Q: If, God forbid, both presidential candidates died in a freak microphone feedback accident at the debates, who would determine the successors to run? Would it be the vice-presidential candidates, or would the field be open? –- Tom Kovach, Norman, Okla.

A: A ghoulish hypothetical, to say the least. Anyway, the rules of both the Democratic and Republican national committees stipulate that in the event of the death of its presidential nominee prior to the election, the committees are authorized to name a replacement. It's a fair guess that should either Bush or Kerry meet an untimely demise before Nov. 2, their replacement(s) would be their respective running mates, but there is no guarantee. Of course, Dick Cheney would automatically become president should Bush die, but that doesn't mean he would automatically be the Republican nominee for president.

No presidential nominee has ever died prior to Election Day. Horace Greeley, the unsuccessful 1872 Democratic nominee, died after the election but before the electoral college had assembled. Vice President James Sherman, running for reelection with President William Howard Taft, died on Oct. 30, 1912, a week before the election. Sherman's name stayed on the ballot. The Taft-Sherman ticket finished a poor third in the election, winning only eight electoral votes. The Republican National Committee designated Nicholas Murray Butler, the president of Columbia University, as the replacement candidate to get the eight votes. In 1972, George McGovern's choice as the Democratic vice-presidential nominee, Sen. Thomas Eagleton of Missouri, withdrew from the ticket. The Democratic National Committee met in a Washington, D.C., hotel eight days later and officially nominated R. Sargent Shriver as Eagleton's replacement.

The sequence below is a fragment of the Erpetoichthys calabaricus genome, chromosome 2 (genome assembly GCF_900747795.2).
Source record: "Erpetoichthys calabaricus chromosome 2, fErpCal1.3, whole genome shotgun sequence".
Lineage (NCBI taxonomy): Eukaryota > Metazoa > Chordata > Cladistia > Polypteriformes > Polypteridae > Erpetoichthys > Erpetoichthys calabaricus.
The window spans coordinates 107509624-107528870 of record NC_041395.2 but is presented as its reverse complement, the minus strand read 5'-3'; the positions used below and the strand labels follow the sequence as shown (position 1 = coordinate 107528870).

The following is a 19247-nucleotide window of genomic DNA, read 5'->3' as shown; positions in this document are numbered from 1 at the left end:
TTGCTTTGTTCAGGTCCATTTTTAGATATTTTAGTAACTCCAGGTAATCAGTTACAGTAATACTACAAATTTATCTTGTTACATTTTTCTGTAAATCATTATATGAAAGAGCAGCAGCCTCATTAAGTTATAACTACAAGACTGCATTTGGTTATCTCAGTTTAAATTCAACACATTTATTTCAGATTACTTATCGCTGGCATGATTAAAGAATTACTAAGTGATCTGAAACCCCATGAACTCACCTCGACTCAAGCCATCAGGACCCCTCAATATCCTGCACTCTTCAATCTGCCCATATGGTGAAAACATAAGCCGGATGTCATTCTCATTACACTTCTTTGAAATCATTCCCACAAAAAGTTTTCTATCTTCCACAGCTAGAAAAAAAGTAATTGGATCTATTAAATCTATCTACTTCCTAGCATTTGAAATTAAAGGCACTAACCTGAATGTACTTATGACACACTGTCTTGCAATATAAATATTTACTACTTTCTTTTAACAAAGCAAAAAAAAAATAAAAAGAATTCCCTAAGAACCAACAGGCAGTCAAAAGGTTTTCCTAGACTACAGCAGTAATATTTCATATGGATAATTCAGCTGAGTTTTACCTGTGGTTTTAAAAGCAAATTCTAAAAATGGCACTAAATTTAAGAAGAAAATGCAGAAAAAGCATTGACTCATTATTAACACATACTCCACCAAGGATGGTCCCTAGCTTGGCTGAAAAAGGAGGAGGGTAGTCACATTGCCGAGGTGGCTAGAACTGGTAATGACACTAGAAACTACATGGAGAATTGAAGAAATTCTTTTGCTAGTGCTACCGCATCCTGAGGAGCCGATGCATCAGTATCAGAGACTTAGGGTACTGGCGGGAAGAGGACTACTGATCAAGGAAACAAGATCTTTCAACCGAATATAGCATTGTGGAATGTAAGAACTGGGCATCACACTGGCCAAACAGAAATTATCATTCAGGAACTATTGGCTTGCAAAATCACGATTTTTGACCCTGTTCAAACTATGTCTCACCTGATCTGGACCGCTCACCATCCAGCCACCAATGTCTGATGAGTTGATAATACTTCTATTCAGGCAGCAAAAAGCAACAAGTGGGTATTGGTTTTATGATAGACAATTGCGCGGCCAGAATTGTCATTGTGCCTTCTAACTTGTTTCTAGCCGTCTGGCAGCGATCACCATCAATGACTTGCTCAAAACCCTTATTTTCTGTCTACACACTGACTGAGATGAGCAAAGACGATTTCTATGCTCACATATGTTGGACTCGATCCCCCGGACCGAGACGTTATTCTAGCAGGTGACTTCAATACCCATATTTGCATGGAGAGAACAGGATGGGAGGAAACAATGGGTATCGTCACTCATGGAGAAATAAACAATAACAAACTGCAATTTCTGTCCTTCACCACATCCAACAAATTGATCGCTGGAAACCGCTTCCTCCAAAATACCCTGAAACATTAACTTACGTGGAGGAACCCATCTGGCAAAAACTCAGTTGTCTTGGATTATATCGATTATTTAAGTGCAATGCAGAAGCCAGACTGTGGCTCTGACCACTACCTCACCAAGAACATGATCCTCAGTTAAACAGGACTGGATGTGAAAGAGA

Q: Would you explain to me why someone like Al Michaels is allowed to make a political statement during an NFL game? The other night, during a game between the New England Patriots and the Indianapolis Colts, the ABC announcer –- while referring to "flip flops" -– said this was the right state for it. The game was played in Boston. –- Larry Barnes, Orlando, Fla.

A: For those not familiar with this, after Edgerrin James of the Colts fumbled on the Patriots' one-yard line, John Madden said, "That's what you call a flip-flop." Michaels' response: "Well, we're in the right state for that, John."